One last bang at Training Institute

Erica Magda

Erica Magda

By Angelina Cole

When a recruit declares “we’re dead!” during a scenario, the instructors at the University’s Police Training Institute get exasperated quickly. Last week, the senior class at the University’s Police Training Institute listened to instructor, Ken Zimny, emphatically tell them that they were “never dead.” After observing students during an armed domestic disturbance drill, Zimny made it clear that through each scenario, each drill and each real-life situation, officers must keep fighting to the end. Editor’s note: This is the last of a three-part series profiling the University of Illinois Police Training Institute, which trains recruits from departments across the state through classroom instruction and created simulations.

When a recruit declares “we’re dead!” during a scenario, the instructors at the University’s Police Training Institute get exasperated quickly. Last week, the senior class at the University’s Police Training Institute listened to instructor, Ken Zimny, emphatically tell them that they were “never dead.” After observing students during an armed domestic disturbance drill, Zimny made it clear that through each scenario, each drill and each real-life situation, officers must keep fighting to the end.

The recruits of the institute’s senior class will come to the end of their basic training Thursday, but their careers at police departments around the state are just beginning.

During the course of their 12-week instruction, these newly hired police officers have built relationships with other recruits, instructors and themselves while learning control tactics, communication skills and firearms training.

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“I loved all of it,” said Bret Merna, trainee from the Peoria County Sheriff’s Office, who was rated the top shooter in his class and named leader of his training squad. “I really enjoyed the firearms and control tactics, but even the little things like variant behavior (training) and interacting with people on the street has given me more knowledge than I had before.”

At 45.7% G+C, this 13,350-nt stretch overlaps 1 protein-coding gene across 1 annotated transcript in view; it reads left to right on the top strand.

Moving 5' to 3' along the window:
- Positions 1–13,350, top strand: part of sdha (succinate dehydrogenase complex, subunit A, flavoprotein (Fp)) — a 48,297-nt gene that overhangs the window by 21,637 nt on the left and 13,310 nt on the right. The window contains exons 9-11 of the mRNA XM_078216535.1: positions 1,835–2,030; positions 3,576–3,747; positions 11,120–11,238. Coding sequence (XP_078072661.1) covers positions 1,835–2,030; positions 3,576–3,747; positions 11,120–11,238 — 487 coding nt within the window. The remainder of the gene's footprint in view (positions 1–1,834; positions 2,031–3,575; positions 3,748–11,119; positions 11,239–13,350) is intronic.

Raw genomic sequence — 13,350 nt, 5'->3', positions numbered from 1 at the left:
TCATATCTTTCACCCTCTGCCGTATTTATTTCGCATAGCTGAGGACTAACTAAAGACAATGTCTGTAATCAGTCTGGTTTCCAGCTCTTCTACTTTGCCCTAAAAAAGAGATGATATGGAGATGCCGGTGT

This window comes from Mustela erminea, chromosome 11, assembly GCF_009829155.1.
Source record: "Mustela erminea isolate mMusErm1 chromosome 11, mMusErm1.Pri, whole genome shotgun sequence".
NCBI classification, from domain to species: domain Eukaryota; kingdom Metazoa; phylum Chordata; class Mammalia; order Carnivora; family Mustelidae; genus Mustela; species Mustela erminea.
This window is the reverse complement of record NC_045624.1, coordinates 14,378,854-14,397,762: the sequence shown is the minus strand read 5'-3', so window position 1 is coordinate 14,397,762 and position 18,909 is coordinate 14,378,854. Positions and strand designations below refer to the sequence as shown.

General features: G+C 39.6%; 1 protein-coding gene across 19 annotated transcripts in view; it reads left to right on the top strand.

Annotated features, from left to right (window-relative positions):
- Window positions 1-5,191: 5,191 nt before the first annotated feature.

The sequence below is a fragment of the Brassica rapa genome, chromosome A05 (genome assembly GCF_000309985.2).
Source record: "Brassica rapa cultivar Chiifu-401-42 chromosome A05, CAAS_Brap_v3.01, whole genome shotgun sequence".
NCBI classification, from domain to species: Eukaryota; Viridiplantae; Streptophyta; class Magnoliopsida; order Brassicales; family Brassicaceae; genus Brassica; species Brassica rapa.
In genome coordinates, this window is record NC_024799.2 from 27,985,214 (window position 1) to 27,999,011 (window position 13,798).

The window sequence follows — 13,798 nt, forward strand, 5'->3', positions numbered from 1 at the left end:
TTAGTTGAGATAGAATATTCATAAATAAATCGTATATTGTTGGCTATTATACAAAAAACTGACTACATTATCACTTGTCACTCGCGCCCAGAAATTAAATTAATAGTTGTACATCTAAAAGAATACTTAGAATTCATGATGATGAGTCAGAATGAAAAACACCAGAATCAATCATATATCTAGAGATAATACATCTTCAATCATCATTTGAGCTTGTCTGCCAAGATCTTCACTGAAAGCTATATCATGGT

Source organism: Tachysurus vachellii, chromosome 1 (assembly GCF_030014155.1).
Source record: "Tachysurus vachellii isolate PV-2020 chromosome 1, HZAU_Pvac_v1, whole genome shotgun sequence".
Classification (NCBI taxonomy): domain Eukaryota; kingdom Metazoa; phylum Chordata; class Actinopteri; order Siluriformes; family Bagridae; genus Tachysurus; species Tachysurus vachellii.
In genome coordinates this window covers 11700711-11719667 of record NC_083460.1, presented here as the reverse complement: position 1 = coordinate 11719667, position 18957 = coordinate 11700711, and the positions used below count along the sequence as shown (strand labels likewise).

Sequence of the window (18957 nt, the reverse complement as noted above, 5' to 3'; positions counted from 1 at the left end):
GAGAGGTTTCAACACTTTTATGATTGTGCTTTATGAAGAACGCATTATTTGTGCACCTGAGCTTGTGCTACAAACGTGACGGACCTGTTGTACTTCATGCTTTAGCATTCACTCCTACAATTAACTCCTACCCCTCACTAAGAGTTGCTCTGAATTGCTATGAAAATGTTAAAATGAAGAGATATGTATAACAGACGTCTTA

The institute was founded in 1956 by a state statute and on some occasions exceeds the state requirements for basic training. If instructors feel a specific class needs more training, they will add more time in a specific exercise.

“They cover a lot of things and build a good base of information from firearms to the enforcement of state laws,” Merna said. “They cover so many things that are part of the job and (I was fortunate) to just be able to get their training. The instructors are very knowledgeable.”

Each instructor at the institute has spent time in the professional field with their own distinct area of specialty they would like to impart to new students.

“The most important thing for new students to understand is that they’re taking up an awesome responsibility in society,” said Mike Metzler, police training specialist who led firearms training for the institute’s newest class Tuesday.

“They need to understand that no other profession in society has the right to take people’s freedoms and how important that is in terms of the use of force and lethal force. They need to understand how to do it properly,” said Metzler, a 27-year veteran of the Urbana Police Department.

With graduation so close, Merna said that he was nervous about his new profession – but only because he has never done the job before.

“I am confident and ready,” he said. “When you’re going through the processes, you’re not absolutely sure of what you’re doing. But with the hands-on experience, I have a good base.”

Merna said he is certain that he will be able to apply the skills and techniques he has learned at the institute to his new position.

“I want to be the best officer I can be,” he said. “I want to climb through the ranks and who knows where that will lead me.”

Fellow recruit Ari Briskman of the Johnsburg Police Department hopes that his career as an officer will lead him back to his beginnings.

A self-deemed trouble maker when he was younger, Briskman said that the juvenile police officer he encountered early in his life made him a better person.

“I’d like to work with juveniles – I got my start with (a juvenile officer),” Briskman said. “I want to make a difference in at least one kid’s life like someone made in mine.”

The Police Training Institute also demonstrates that officers can have a positive impact on the community they serve, he said.

“The staff is phenomenal and their experience is unmatched,” Briskman said.

Though he achieved the rank of sharpshooter in his class, Briskman said he had particular difficulties with the firearms portion of the training.

“I’d never shot a handgun and initially, I was very poor at it,” he said. “But I was fortunate to have staff that took me aside and broke down the fundamentals. I achieved the rank of sharpshooter and I would have been unable to do that if it were not for the patience of the instructors.”

While Briskman said he plans to keep in contact with many of his classmates in the future, especially since many of them were placed in departments close to Johnsburg. He also looks forward to continuing relationships with his instructors.

“They said if we see challenges in the field to seek their opinions and feedback about it,” he said. “When you leave, you don’t just sever your ties. It’s a learning experience for all of us.”

Briskman plans to share wisdom he acquires from the field with new recruits at the institute, following his instructors’ abilities to give back to their field of work.

“Being an instructor does not mean that your job ends when you retire,” said Doug Needham, police training specialist at the institute. “Your job really ends after the last recruit you trained retires.”